1. What is our squadron mission
    To provide a survivable link to the nation's strategic forces.
  2. Where are VQ-4's operating bases
    Tinker-main, DET NAS Patuxtent River, alert DET Offut AFB,
  3. What are the departments at VQ-4 and what are their corresponding codes.
    • Administrative (N1)
    • Operations (N3)
    • Maintanence (N4)
    • Communications (N6)
    • NATOPS (N7)
    • Safety (N8)
    • Professional Development (N9)
  4. What are the three objectives of Fist Aid?
    Prevent Further Injury, infection, and loss of life
  5. What are the four methods of controlling bleeding?
    Direct Pressure, Elevation, Pressure Points, and use of a tourniquet as a last resort.
  6. How many pressure points are on the body?
    22, 11 on each side.
  7. What are the pressure points.
    • Superficial Temporal artery (temple)
    • Facial artery (jaw)
    • Common carotid artery (neck)
    • Subclavian artery (collar bone)
    • Brachial artery (inner uppper arm)
    • Brachial artery (inner elbow)
    • Radial/Ulnar artery (wrist)
    • Femoral artery (upper thigh)
    • Iliac artery (groin)
    • Popliteal artery (knee)
    • Anterior/Posterior tibial artery (ankle)
  8. What are the symptoms of a first degree burn
    Produces redness, warmth and mild pain
  9. What are the symptoms of a second degree burn?
    Causes red, blistered skin and severe pain.
  10. What are the symptoms of a third degree burn?
    Destroys tissue. skin and bone in severe cases, however severe pain may be absent due to nerve endings being destroyed.
  11. What are the two types of fractures and what is the difference between them?
    Closed, no break in the skin. Open, with a break in the skin and bone protruding.
  12. What are the two types of heat related injuries?
    Heat exhaustion and heat stroke.
  13. What are the symptoms of heat exhaustion?
    Skin will be cool, moist and clammy. Pupils will be dilated and the victim will be sweating profusely.
  14. What are the symptoms of heat stroke?
    Hot or dry skin, uneven pupil dilation, and a weak or rapid pulse. The victim will be unable to sweat.
  15. What is the treatment for heat stroke?
    Move the victim to the coolest possible place and remove as much clothing as possible. Maintain an open airway. Place the victim on his or her back, with the head and shoulders slightly raised. If cold packs are available, place them under the arms, around the neck, at the ankles, and on the groin. Expose the victim to a fan or air-conditioner since drafts will promote cooling. Immersing the victim in a cold water bath is also effective. Give the victim (if conscious) cool water to drink. Do not give any hot drinks or stimulants. Get the victim to a medical facility as soon as possible. Cooling measures must be continued while the victim is being transported.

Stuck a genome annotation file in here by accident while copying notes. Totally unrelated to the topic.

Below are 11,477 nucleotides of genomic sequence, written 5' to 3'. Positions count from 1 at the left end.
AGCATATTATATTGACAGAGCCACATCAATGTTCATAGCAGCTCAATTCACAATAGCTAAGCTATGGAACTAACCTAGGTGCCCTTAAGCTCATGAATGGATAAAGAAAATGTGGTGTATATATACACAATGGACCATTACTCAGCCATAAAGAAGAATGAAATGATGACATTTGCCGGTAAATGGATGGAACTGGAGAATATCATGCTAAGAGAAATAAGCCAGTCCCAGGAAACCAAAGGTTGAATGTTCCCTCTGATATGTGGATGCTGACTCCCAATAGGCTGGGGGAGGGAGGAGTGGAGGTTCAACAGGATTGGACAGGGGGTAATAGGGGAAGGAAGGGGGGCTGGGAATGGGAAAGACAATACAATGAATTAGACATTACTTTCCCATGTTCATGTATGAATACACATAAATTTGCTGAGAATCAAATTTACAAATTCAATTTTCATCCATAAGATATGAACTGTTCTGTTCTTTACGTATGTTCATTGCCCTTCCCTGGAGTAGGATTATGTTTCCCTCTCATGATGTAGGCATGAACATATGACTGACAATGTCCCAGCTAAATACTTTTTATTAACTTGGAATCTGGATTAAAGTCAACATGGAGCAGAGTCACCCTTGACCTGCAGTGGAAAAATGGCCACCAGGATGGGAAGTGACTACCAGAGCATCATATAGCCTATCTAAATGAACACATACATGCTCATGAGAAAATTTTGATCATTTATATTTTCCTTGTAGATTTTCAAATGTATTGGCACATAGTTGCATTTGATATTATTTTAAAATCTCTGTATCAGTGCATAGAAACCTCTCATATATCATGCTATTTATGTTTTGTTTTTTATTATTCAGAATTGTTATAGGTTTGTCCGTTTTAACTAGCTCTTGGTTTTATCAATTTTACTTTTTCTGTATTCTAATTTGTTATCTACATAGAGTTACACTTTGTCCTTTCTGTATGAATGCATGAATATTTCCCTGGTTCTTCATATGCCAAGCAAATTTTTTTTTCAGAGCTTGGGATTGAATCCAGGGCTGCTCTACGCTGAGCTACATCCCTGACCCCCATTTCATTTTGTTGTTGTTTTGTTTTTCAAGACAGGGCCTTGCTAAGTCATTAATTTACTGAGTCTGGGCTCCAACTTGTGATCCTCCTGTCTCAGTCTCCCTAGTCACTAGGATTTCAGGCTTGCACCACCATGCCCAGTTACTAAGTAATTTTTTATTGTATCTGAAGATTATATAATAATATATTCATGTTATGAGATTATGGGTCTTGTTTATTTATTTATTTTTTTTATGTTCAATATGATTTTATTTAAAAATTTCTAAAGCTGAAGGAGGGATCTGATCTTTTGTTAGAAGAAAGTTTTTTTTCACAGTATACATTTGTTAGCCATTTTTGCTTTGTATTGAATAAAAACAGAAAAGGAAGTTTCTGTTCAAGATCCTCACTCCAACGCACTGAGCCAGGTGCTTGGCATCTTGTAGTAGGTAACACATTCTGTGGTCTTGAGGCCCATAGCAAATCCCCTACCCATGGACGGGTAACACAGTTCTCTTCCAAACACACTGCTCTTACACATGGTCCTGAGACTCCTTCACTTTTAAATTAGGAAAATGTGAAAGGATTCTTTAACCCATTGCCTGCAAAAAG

16. What are the three types of cold weather injuries?
    Hypothermia, superficial frostbite, and deep frostbite.
  17. Describe the symptoms of hypothermia
    Slow and Shallow breathing, faint or even undetectable pulse. Victim will appear pale and unconscious, and may be taken for dead.
  18. What is the cause of hypothermia?
    Rapidly falling internal body temperature.
  19. Describe the symptoms of superficial frostbite.
    Ice crystals form in the Upper skin. skin will still move over bony ridges.
  20. Describe the symtptoms of deep frostbite
    Ice crystals form in the deeper tissues. Skin feels hard and will not move over bony ridges.
  21. What is the cause of shock?
    Insufficient bloodflow throughout the body.
  22. What are the five types of shock and what are their cause?
    • Septic- bacteria multiply in the blood and release toxins
    • Anaphylactic- allergic reaction
    • Cardiogenic- heart is unable to sufficiently supply blood.
    • Hypovolemic- severe blood and fluid loss
    • Neurogenic- spinal cord injury
  23. What are the three steps of cardiopulmonary resucitation?
  24. What is the survival chain of CPR
    • -Recognition/activation of CPR
    • -Chest compressions
    • -AED/defibrilator
    • -Rapid defibrilation
    • -Effective davanced life support
    • -Integrated post-cardiac arrest care
  25. Define Operational Risk Management
    A decision making process used to identify and manage hazards.
  26. What are the steps in the ORM process?
    • Identify hazards
    • Assess hazards
    • Make Risk Decisions
    • Implement Controls
    • Supervise
  27. What are the three mishap classes and what do they entail?
    • Class A- $2,000,000 or more in damage; a fatality or permanent total disability.
    • Class B- $500,000 or more but less than $2,000,000; Permanent or partial disability involving three or more people
    • Class C- $50,000 or more but less than $500,000
  28. What is PPE and what types are utilized.
    • Personal Protective Equipment.
    • -Cranials
    • -Eye protection
    • -Hearing protection
    • -Impact protection
    • -Gloves
    • -Foot protection
  29. What are the four types of chemical agents?
    • -Nerve Agents
    • -Blister Agents
    • -Blood Agents
    • -Choking Agents
  30. What is used to detect the presence of chemical agents?
    M9 Chemical agent detector paper
  31. What are the two types of biological warfare agents?
    • -Pathogens
    • -Toxins
  32. What individual protective equipment do we use for chemical/biological attack?
    • -Protective mask MCU-2P with components (C2 canister filter)
    • -Advanced chemical protective garment
    • -Chemical protective gloves and liners
    • -Chemical protective overboots and laces
    • -Skin decontamination kit
  33. What are the five types of nuclear explosions?
    • -High altitude
    • -Air Burst
    • -Surface Burst
    • -Shallow underwater
    • -Deep underwater
  34. Define MOPP and it's different levels?
    • Mission Oriented Protective Posture
    • -Level 0: IPE is accessible within five minutes
    • -Level 1: don protective equipment, M9 tape
    • -Level 2: don protective over-boots
    • -Level 3: fill canteens, activate decon stations
    • -Level 4: Gloves with liners, untie bow in retention cord, loop between legs and secure to web belt.
  35. What needs to be present for a fire to happen?